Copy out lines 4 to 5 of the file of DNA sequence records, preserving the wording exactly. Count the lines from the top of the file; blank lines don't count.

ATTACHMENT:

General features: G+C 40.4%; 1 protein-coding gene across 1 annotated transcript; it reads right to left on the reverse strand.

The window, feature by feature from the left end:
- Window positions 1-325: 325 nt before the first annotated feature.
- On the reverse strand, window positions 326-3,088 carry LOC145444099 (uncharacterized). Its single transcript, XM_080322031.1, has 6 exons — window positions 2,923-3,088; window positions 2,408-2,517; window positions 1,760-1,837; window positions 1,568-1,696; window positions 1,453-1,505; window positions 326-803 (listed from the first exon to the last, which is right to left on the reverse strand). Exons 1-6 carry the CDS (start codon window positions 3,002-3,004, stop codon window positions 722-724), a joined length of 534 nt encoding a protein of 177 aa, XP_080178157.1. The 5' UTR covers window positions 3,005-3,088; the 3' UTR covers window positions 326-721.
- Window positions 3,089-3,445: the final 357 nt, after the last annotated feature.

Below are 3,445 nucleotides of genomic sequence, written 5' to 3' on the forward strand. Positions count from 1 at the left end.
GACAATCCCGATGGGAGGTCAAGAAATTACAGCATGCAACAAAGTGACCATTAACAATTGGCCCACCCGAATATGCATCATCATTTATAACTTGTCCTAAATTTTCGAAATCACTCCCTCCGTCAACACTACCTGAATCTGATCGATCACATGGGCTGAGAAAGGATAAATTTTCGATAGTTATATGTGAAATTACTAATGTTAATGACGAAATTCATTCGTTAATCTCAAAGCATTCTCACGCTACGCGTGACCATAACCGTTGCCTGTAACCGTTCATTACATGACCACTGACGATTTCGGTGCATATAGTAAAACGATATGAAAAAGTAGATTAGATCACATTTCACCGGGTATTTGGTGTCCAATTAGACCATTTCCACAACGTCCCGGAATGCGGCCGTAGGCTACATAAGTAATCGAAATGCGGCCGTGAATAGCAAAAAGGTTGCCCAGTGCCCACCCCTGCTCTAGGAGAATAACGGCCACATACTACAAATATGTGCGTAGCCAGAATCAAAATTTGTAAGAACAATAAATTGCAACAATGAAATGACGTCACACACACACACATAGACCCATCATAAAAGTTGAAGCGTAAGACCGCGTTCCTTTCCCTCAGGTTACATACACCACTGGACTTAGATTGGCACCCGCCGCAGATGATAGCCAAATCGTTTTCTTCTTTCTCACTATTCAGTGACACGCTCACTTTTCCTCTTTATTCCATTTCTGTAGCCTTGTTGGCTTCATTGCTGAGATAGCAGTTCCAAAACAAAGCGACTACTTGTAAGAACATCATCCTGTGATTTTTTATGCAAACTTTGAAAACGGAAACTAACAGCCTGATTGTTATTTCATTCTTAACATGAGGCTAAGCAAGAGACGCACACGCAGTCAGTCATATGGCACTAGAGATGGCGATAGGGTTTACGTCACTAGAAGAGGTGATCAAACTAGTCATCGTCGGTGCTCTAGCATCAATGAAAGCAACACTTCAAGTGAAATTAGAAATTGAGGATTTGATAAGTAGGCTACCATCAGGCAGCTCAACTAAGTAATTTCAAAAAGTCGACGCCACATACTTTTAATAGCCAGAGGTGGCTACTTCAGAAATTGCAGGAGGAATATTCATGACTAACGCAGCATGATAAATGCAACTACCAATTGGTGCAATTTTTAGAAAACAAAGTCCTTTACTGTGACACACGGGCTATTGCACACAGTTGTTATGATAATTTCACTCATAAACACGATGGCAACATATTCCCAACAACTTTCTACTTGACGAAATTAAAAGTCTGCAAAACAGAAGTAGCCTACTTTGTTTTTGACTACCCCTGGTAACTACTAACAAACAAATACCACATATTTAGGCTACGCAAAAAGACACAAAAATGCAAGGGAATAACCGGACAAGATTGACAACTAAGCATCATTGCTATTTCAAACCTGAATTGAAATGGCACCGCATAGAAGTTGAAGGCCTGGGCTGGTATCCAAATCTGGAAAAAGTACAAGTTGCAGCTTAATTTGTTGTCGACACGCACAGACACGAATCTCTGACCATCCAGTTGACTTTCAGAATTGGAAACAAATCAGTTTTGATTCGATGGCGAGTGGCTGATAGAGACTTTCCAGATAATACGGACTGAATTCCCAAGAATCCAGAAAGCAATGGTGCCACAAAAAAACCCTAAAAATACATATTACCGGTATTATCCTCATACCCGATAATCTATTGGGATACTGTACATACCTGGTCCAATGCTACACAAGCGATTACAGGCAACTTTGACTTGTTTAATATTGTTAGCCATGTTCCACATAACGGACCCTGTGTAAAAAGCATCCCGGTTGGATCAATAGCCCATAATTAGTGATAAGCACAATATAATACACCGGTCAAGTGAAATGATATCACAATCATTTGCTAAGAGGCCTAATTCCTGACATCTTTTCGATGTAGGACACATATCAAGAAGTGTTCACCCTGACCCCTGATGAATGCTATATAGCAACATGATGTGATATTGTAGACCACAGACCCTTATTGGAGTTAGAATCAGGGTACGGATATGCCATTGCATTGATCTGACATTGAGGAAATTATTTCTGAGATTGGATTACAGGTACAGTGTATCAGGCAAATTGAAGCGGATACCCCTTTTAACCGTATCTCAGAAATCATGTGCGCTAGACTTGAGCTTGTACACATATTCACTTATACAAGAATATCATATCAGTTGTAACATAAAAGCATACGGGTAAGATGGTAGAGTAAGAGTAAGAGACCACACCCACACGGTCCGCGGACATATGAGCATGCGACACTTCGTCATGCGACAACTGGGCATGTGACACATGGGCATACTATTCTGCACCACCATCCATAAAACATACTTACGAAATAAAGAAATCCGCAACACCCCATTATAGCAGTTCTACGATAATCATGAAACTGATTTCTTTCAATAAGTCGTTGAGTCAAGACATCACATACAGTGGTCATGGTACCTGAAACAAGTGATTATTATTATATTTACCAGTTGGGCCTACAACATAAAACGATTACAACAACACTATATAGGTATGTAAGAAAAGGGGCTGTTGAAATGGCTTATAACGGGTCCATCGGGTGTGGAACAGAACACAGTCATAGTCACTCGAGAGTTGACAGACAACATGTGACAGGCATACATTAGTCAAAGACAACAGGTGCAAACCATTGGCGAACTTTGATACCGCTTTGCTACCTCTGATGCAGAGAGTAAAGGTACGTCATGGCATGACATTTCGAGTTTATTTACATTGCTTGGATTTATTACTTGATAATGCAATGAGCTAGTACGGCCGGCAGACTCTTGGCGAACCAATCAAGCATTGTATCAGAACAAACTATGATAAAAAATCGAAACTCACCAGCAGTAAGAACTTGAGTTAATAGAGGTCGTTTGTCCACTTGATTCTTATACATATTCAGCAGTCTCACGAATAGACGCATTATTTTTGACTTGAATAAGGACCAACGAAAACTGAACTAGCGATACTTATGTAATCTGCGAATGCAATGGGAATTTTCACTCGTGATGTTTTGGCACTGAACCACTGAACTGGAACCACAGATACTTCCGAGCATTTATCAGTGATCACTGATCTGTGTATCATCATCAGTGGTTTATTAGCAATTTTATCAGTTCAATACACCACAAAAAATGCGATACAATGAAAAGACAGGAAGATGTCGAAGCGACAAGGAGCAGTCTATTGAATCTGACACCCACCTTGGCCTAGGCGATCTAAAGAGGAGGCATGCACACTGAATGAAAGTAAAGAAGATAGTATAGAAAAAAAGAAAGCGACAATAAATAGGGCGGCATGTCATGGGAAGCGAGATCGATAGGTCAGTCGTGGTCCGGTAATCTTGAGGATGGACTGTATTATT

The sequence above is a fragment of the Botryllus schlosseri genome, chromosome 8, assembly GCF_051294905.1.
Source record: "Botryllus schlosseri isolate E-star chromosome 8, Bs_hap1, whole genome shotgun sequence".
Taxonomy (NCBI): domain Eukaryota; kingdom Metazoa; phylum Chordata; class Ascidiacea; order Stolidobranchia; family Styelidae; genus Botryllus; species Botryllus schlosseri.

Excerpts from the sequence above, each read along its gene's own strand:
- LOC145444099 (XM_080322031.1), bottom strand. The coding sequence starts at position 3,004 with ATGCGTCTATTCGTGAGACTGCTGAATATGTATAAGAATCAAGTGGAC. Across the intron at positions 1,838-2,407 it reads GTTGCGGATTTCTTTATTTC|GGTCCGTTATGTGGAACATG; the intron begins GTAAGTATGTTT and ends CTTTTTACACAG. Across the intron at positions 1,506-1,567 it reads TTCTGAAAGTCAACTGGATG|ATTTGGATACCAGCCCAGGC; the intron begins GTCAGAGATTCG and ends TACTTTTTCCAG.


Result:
- On the reverse strand, window positions 326-3,088 carry LOC145444099 (uncharacterized). Its single transcript, XM_080322031.1, has 6 exons — window positions 2,923-3,088; window positions 2,408-2,517; window positions 1,760-1,837; window positions 1,568-1,696; window positions 1,453-1,505; window positions 326-803 (listed from the first exon to the last, which is right to left on the reverse strand). Exons 1-6 carry the CDS (start codon window positions 3,002-3,004, stop codon window positions 722-724), a joined length of 534 nt encoding a protein of 177 aa, XP_080178157.1. The 5' UTR covers window positions 3,005-3,088; the 3' UTR covers window positions 326-721.
- Window positions 3,089-3,445: the final 357 nt, after the last annotated feature.